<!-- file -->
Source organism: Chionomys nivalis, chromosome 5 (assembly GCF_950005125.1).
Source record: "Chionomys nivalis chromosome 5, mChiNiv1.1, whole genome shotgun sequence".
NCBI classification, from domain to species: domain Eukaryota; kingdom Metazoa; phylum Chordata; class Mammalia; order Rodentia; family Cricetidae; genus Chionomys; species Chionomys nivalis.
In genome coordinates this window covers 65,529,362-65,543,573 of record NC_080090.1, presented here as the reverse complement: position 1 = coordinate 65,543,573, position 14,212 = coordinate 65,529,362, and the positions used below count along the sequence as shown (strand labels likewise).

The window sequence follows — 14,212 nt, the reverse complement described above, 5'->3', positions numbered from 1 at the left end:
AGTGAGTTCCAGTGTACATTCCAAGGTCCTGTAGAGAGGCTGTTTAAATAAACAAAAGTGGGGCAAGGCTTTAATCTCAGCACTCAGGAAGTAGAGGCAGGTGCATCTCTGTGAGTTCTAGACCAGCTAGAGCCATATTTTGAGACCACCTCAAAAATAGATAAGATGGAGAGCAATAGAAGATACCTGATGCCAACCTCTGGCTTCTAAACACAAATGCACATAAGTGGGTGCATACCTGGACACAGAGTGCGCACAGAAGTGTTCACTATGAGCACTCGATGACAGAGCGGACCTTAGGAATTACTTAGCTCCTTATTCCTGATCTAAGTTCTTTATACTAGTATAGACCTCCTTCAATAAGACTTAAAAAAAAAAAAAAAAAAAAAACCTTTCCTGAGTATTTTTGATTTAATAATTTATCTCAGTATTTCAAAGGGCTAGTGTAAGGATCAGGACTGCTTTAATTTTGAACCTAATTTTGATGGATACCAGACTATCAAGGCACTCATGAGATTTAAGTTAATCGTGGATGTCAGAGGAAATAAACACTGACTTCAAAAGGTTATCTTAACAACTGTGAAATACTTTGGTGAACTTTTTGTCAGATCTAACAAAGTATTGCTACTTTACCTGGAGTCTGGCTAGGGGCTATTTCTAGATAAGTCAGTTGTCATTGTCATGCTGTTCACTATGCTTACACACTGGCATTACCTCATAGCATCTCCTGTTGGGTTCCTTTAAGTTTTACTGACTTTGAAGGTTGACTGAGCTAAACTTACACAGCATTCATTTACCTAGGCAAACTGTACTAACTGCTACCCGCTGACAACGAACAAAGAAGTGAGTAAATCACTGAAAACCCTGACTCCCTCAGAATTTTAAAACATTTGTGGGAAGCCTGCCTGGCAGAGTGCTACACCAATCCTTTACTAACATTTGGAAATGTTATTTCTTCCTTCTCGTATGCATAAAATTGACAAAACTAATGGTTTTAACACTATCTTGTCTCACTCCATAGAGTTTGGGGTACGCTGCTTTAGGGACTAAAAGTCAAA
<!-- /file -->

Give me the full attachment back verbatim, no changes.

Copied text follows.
Source organism: Chionomys nivalis, chromosome 5 (assembly GCF_950005125.1).
Source record: "Chionomys nivalis chromosome 5, mChiNiv1.1, whole genome shotgun sequence".
NCBI classification, from domain to species: domain Eukaryota; kingdom Metazoa; phylum Chordata; class Mammalia; order Rodentia; family Cricetidae; genus Chionomys; species Chionomys nivalis.
In genome coordinates this window covers 65,529,362-65,543,573 of record NC_080090.1, presented here as the reverse complement: position 1 = coordinate 65,543,573, position 14,212 = coordinate 65,529,362, and the positions used below count along the sequence as shown (strand labels likewise).

The window sequence follows — 14,212 nt, the reverse complement described above, 5'->3', positions numbered from 1 at the left end:
AGTGAGTTCCAGTGTACATTCCAAGGTCCTGTAGAGAGGCTGTTTAAATAAACAAAAGTGGGGCAAGGCTTTAATCTCAGCACTCAGGAAGTAGAGGCAGGTGCATCTCTGTGAGTTCTAGACCAGCTAGAGCCATATTTTGAGACCACCTCAAAAATAGATAAGATGGAGAGCAATAGAAGATACCTGATGCCAACCTCTGGCTTCTAAACACAAATGCACATAAGTGGGTGCATACCTGGACACAGAGTGCGCACAGAAGTGTTCACTATGAGCACTCGATGACAGAGCGGACCTTAGGAATTACTTAGCTCCTTATTCCTGATCTAAGTTCTTTATACTAGTATAGACCTCCTTCAATAAGACTTAAAAAAAAAAAAAAAAAAAAAACCTTTCCTGAGTATTTTTGATTTAATAATTTATCTCAGTATTTCAAAGGGCTAGTGTAAGGATCAGGACTGCTTTAATTTTGAACCTAATTTTGATGGATACCAGACTATCAAGGCACTCATGAGATTTAAGTTAATCGTGGATGTCAGAGGAAATAAACACTGACTTCAAAAGGTTATCTTAACAACTGTGAAATACTTTGGTGAACTTTTTGTCAGATCTAACAAAGTATTGCTACTTTACCTGGAGTCTGGCTAGGGGCTATTTCTAGATAAGTCAGTTGTCATTGTCATGCTGTTCACTATGCTTACACACTGGCATTACCTCATAGCATCTCCTGTTGGGTTCCTTTAAGTTTTACTGACTTTGAAGGTTGACTGAGCTAAACTTACACAGCATTCATTTACCTAGGCAAACTGTACTAACTGCTACCCGCTGACAACGAACAAAGAAGTGAGTAAATCACTGAAAACCCTGACTCCCTCAGAATTTTAAAACATTTGTGGGAAGCCTGCCTGGCAGAGTGCTACACCAATCCTTTACTAACATTTGGAAATGTTATTTCTTCCTTCTCGTATGCATAAAATTGACAAAACTAATGGTTTTAACACTATCTTGTCTCACTCCATAGAGTTTGGGGTACGCTGCTTTAGGGACTAAAAGTCAAA